Egypt blocked UN sanctions against Saudi branch of Islamic State
Egypt led a concerted effort to prevent the Saudi Arabian branch of the Islamic State (IS) group being added to a UN terrorism sanctions list, in what has been described as a "classic case" of Riyadh and its allies keeping its security problems away from prying eyes.
The US had proposed that four IS affiliates in Saudi Arabia, Yemen, Libya, and Afghanistan-Pakistan be added to the UN list of sanctioned groups and individuals.
According to documents obtained by Middle East Eye, Egypt, currently a non-permanent member of the UN Security Council, expressed on 3 February that it wished for the UN to "put on hold… the proposal of the United States of America to add ISIL-Saudi Arabia" to the sanctions list.
Three months later, Egypt’s delegation formally objected to the inclusion of the Saudi branch – which appears to have resulted in the scrapping of the US proposal entirely.
Egypt did not have to provide any justification for objecting to the inclusion of the Saudi IS affiliate, a UN source said.
A second non-permanent member, Senegal, backed the Egyptian objection in May.
The concerted efforts by Egypt are revealed as Cairo, Saudi Arabia, the UAE and Bahrain, impose a blockade on Qatar for alleged support of "terrorists" - a charge Doha denies.
Madawi al-Rasheed, a visiting professor at the Middle East Centre at LSE, told Middle East Eye that Egypt was executing a "classic" manoeuvre to keep its ally Riyadh from scrutiny.
"This is a classic case of Saudi Arabia not wanting to draw attention to its own terrorism problems," she said.
"Saudi Arabia announces lists of terrorist groups abroad or associated with other countries. But they are in denial," Rasheed said.
Were the Saudi branch of IS to be sanctioned by the UN, Rasheed said, the government would "have to deal with the problem".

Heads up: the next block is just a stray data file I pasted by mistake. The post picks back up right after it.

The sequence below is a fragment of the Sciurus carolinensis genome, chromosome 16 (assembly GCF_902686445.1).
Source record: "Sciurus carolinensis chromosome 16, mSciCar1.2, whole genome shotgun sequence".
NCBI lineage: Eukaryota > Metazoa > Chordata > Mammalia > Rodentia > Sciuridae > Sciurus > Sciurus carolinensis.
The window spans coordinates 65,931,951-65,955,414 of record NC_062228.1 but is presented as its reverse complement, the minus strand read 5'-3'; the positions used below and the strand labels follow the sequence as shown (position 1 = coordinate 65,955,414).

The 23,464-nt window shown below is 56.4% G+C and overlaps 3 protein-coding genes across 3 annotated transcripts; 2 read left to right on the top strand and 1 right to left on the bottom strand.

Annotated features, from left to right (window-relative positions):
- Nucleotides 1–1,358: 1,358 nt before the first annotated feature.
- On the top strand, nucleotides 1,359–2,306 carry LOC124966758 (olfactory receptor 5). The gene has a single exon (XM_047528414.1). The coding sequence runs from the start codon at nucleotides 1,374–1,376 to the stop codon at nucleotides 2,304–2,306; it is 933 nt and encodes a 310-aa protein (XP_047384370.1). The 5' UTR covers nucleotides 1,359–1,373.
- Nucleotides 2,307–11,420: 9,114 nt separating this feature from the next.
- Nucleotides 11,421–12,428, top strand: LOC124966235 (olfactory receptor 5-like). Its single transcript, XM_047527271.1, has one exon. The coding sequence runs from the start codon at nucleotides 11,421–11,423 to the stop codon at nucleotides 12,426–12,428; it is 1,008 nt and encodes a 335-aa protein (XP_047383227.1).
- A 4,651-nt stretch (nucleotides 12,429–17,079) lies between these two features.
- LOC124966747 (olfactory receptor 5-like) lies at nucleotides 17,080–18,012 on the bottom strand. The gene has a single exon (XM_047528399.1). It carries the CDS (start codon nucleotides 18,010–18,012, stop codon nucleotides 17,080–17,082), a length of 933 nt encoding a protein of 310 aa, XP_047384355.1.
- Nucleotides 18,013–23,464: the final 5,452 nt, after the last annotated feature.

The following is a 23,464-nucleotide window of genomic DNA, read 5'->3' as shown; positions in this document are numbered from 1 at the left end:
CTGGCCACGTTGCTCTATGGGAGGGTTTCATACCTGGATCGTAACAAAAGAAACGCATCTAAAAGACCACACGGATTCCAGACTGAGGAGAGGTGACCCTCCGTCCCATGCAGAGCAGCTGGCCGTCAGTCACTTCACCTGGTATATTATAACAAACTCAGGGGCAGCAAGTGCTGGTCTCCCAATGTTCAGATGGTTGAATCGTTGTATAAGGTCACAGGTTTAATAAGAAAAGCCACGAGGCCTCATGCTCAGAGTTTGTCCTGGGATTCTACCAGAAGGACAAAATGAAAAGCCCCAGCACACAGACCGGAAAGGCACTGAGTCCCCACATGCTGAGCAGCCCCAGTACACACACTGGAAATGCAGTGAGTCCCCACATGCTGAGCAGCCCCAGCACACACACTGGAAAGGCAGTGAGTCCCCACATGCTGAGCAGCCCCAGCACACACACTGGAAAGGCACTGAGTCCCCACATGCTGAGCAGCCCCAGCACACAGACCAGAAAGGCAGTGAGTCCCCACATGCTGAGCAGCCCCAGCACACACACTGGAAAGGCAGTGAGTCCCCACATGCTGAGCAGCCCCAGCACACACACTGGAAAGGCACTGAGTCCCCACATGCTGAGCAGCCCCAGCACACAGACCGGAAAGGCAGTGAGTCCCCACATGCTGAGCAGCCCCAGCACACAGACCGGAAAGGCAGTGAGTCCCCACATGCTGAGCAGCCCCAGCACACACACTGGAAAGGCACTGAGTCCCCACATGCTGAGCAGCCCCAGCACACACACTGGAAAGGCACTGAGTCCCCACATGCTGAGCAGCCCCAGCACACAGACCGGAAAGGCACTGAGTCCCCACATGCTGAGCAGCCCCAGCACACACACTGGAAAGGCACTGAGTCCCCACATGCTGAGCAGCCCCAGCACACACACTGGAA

They would have to "go after operatives or activists associated, and freeze bank accounts… they have to round them up, and do something.
"It exposes them internationally that Saudi Arabia have IS operatives. When of course they have, and everyone knows they have.
"If Saudi Arabia did ask Egypt to act on their behalf, then this goes against what they are both pushing for," Rasheed said, in reference to their blockade on Qatar.
The US already designated IS’s branch in Saudi Arabia as "specially designated global terrorists," in early 2016, alongside its branches in Libya and Yemen.
But a UN designation would subject the group to increased scrutiny, Rasheed said. "Once it is listed by the UN, then there are legal implications."
As the UN committee charged with overseeing the sanctions list stipulates: "States are required to impose the measures upon al-Qaeda or ISIL (Daesh) and other individuals, groups, undertakings and entities associated with them."
The Islamic State group in 2014 announced a separate Saudi province, seeking to overthrow the monarchy there, and has claimed several attacks in Saudi Arabia over the last few years including several attacks on mosques in 2015, which killed dozens.
Riyadh is keen to stress it has tackled extremism, when in fact, Rasheed said, they had largely pushed the problem to Yemen, where AQAP, the local branch of al-Qaeda, is making the most of the ongoing war there, largely waged by Saudi Arabia against Houthi rebels.
"They claim they have got rid of al-Qaeda, but they have just passed on to Yemen," Rasheed added.
AQAP, and AQIM, its affiliate in Algeria, are among those entities already on the UN sanctions list.
Egypt and Senegal will lose their seats on the Security Council later this year. A spokesman for the US State Department declined to comment on whether it would renew its push after the terms expire.
The committee was created in late 2015 as an expansion of the al-Qaeda sanctions committee, becoming the "ISIL (Daesh) and al-Qaeda Sanctions Committee", mandated by UN Resolution 2253.
Those on the list have to be shown to have participated in "the financing, planning, facilitating, preparing, or perpetrating of acts or activities by, in conjunction with, under the name of, on behalf of, or in support of" IS or al-Qaeda; supplied or sold arms to the groups, or recruited for them.
Any UN member state can propose that an individual or group be added to the sanctioned list, which would then subject said party to an assets freeze, a travel ban and an arms embargo.
The UN committee, which includes all 15 members of the Security Council, then makes its decision by consensus.
Speaking in May, a Saudi official told the Washington Post: "You can't equate ISIS in the kingdom with ISIS in Syria and Iraq."
"There is no 'Islamic State in Saudi Arabia' just as there is no 'Islamic State in Britain' or 'Islamic State in France.' In those countries there are terrorist cells, but they don't control infrastructure."
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